Friday, 6 February 2015

Yuichi Akatsu

The story of a man who fought WWII for full 29 years after the Japanese surrendered, because he didn't know the war was over. 

On December 26th, 1944, Hiroo Onoda was sent to Lubang Island in the Philippines. His orders from his commanding officers, Major Yoshimi Taniguchi, were simple:

"You are absolutely forbidden to die by your own hand. It may take three years, it may take five, but whatever happens, we’ll come back for you. Until then, so long as you have one soldier, you are to continue to lead him. You may have to live on coconuts. If that’s the case, live on coconuts! Under no circumstances are you [to] give up your life voluntarily. 

He took these words more seriously then it was actually meant. 

In February 1945, US troops landed on Lubang while Most Japanese soldier surrendered some split into groups and headed into jungle. Many of these groups were killed off but Onoda and his men (Yuichi Akatsu, Siochi Shimada, and Kinshichi Kozuka) continued to use guerrilla warfare tactics to harry the enemy troops as best they could. 

Several attempts where made to get back the soldiers in hiding. Leaflet after leaflet were dropped. Newspapers were left. Photographs and letters from relatives were dropped. Friends and relatives spoke out over loudspeakers. They kept scrutinizing every bit of it and there was always something suspicious, so they never believed that the war had really ended.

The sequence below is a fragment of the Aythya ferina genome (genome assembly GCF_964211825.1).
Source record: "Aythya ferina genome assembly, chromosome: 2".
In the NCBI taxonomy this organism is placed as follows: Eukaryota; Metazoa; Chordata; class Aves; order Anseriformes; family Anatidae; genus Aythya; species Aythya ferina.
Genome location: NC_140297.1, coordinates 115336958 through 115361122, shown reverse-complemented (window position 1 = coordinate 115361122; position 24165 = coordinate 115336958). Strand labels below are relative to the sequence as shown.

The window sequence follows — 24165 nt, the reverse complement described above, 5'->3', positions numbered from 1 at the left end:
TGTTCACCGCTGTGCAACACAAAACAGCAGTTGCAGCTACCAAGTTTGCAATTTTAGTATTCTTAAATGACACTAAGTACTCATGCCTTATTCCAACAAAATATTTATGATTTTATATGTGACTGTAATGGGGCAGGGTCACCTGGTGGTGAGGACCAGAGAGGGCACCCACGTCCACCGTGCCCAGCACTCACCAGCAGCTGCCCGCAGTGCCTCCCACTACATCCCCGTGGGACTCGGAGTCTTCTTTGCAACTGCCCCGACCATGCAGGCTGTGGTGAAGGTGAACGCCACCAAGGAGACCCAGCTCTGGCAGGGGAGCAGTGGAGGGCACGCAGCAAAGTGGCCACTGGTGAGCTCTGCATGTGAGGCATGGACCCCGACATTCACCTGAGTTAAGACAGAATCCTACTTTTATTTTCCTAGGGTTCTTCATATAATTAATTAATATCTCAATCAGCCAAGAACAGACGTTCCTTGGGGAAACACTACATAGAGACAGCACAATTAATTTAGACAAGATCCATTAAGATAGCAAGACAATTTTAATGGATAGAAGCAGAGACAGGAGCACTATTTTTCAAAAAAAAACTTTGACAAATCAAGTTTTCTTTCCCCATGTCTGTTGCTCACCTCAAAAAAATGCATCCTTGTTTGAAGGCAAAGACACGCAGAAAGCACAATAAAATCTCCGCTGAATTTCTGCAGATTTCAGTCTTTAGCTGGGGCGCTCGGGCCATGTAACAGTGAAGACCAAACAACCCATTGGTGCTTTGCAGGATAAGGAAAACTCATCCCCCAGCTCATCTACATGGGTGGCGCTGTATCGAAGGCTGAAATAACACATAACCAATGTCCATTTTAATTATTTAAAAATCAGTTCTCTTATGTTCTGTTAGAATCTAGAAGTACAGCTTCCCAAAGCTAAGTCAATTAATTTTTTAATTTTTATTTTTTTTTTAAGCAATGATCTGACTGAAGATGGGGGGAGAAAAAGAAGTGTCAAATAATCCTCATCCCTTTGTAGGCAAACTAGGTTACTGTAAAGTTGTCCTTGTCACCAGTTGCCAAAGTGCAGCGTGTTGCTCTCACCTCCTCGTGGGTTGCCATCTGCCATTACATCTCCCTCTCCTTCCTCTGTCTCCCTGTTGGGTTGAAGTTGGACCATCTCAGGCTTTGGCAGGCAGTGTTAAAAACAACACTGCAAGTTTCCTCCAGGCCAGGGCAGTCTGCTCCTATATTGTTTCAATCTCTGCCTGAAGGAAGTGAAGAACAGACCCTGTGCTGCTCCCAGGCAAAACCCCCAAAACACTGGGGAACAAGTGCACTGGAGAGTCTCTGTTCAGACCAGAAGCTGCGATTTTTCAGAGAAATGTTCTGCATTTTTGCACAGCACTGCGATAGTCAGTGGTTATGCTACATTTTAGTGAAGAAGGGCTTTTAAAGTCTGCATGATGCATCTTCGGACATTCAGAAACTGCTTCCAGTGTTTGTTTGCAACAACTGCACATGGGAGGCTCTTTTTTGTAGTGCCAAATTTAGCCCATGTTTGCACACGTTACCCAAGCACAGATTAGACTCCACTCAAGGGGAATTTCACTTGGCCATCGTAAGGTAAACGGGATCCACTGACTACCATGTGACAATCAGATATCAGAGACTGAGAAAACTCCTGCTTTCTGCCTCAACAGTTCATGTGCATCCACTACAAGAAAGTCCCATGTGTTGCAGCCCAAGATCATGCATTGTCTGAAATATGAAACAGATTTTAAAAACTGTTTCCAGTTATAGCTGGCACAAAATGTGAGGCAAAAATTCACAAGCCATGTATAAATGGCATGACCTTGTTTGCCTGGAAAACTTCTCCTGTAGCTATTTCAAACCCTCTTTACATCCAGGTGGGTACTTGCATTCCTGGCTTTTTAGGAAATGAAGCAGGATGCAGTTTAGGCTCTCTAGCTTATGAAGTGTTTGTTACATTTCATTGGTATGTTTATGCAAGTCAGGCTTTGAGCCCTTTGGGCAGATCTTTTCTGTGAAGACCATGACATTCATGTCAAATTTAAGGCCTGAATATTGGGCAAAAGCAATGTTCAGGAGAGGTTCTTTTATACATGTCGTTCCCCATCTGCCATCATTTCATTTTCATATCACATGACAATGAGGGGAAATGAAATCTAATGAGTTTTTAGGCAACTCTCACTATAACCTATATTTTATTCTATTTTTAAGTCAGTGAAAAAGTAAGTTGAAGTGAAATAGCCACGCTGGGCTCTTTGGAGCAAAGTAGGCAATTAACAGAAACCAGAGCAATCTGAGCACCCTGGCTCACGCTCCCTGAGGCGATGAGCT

After about 5 years , Yuichi Akatsu decided to surrender without the knowledge of others. He surrendered to whom he believed to be the allied troops. This only made the rest of the men even more cautious and went deeper into hiding. After another 5 years, Siochi Shimada was killed too.

For nearly 20 years , Kozuka and Onoda continued to live in the jungle together, awaiting the time when they would again be needed by the Japanese army. After all the order of their division commander, was to remain behind enemy lines and gather intelligence to be able to train Japanese troops in guerrilla warfare in order to regain the Philippine islands.

Onoda refused to surrender until 1972, when his Major Taniguchi(then retired) was brought back to the island to tell him that Japan had lost the war and he was to give up his weapons and surrender to the Filipinos.

After 29 years in hiding Onoda walked out with his 30 year old riffle and military uniform - both well maintained. 

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